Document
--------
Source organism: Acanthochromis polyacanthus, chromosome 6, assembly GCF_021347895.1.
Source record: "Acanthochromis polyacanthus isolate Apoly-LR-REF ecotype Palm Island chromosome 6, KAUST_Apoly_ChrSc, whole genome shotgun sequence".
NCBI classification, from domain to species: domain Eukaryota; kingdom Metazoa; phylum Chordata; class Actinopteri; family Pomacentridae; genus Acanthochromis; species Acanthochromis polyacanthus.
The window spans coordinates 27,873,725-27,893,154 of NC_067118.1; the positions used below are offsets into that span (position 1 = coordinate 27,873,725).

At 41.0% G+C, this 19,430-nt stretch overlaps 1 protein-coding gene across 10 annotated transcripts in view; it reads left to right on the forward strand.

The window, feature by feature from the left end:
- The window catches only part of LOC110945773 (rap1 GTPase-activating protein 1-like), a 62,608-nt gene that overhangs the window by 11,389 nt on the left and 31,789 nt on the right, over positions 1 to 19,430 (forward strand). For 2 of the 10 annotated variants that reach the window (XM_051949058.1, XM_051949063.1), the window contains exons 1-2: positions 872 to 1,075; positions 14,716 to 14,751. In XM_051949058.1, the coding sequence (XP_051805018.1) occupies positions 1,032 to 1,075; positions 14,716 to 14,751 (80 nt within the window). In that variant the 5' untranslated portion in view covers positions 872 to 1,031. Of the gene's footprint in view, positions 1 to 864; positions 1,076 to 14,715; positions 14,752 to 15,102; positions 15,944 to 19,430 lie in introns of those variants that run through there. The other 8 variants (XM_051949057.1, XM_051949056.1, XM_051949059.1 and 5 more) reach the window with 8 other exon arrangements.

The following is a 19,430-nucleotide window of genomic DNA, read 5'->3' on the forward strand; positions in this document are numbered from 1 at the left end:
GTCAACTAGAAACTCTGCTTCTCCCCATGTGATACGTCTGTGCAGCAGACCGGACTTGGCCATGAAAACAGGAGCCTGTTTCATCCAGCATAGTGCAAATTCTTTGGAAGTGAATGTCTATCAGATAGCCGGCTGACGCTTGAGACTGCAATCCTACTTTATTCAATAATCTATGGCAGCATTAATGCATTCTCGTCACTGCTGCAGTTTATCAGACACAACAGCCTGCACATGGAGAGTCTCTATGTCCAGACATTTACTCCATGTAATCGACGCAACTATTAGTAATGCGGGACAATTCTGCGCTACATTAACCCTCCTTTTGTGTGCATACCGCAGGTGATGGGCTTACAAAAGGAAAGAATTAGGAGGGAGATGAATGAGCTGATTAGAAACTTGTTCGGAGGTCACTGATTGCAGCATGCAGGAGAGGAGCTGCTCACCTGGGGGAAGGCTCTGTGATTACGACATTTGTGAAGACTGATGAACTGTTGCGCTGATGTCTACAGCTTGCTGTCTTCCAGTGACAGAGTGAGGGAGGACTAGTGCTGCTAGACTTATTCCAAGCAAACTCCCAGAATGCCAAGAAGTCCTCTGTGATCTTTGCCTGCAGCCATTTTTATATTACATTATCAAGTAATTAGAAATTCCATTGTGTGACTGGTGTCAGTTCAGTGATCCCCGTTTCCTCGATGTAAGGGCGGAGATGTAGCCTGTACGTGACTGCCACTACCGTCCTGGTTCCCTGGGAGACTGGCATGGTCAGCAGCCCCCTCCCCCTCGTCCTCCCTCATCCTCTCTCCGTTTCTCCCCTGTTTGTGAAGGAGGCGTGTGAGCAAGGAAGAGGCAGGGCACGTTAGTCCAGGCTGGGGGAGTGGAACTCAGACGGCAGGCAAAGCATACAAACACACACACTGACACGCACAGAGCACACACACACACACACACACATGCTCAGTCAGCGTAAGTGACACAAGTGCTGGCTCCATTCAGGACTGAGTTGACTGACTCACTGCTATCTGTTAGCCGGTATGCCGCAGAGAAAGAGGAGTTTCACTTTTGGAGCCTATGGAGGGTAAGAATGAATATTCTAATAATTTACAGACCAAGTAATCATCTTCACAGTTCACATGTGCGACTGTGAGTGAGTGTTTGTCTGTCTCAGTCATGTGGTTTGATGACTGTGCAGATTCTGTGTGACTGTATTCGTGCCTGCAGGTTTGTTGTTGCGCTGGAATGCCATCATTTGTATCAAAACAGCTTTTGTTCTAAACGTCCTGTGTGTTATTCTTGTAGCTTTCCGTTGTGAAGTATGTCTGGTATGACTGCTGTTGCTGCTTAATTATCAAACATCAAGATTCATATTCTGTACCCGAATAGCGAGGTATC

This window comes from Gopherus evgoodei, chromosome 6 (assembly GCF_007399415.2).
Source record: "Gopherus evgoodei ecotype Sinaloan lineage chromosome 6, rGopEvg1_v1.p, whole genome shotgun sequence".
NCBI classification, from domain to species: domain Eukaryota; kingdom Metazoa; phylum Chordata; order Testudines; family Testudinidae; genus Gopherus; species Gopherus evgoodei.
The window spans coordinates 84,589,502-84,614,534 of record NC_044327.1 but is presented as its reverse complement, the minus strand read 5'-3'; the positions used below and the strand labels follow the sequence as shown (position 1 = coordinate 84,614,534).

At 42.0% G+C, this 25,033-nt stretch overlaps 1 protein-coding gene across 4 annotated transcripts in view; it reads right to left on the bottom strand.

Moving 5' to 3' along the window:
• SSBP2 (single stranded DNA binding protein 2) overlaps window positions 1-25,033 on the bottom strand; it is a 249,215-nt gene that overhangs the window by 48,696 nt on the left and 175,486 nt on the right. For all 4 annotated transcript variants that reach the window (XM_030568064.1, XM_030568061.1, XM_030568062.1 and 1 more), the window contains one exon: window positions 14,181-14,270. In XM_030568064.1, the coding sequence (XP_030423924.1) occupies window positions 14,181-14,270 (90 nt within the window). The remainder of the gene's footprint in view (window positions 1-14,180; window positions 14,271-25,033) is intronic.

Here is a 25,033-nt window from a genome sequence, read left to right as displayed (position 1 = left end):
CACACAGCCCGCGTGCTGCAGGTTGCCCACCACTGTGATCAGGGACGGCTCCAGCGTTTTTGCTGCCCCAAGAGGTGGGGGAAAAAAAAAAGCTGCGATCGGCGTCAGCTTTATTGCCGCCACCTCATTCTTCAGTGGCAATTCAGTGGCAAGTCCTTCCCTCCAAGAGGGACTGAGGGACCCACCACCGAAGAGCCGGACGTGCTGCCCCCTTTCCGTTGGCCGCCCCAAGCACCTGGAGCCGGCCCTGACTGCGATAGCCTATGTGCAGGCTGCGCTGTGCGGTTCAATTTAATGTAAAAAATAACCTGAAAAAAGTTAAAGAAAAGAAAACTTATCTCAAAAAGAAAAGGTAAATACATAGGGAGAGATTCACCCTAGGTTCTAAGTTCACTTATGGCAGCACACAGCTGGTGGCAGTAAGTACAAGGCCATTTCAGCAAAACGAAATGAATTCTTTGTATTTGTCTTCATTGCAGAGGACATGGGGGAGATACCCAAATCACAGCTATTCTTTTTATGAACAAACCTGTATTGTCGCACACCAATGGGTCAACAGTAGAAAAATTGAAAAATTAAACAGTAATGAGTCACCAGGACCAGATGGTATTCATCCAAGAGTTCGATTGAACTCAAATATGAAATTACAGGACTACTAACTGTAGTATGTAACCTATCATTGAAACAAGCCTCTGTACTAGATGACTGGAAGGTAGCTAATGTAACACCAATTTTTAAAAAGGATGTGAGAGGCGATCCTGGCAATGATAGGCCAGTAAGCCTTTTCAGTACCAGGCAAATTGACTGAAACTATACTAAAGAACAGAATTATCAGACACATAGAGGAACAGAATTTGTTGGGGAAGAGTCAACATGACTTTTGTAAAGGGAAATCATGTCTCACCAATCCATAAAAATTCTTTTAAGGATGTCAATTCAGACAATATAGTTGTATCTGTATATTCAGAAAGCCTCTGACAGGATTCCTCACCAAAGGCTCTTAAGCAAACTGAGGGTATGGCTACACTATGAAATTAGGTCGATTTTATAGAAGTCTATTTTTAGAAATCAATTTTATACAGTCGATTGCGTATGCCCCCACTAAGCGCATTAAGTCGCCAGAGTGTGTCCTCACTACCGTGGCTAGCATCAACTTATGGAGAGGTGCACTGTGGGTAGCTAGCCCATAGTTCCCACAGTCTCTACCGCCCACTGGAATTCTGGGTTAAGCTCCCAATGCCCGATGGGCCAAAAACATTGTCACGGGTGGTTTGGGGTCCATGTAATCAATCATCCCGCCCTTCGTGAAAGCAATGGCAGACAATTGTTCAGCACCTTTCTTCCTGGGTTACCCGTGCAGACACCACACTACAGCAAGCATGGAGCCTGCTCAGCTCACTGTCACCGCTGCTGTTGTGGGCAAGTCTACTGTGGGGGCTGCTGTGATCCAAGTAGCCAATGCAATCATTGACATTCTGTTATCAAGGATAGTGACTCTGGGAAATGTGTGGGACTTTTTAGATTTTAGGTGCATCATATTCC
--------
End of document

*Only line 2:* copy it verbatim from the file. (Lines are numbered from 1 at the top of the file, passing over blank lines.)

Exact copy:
Source record: "Acanthochromis polyacanthus isolate Apoly-LR-REF ecotype Palm Island chromosome 6, KAUST_Apoly_ChrSc, whole genome shotgun sequence".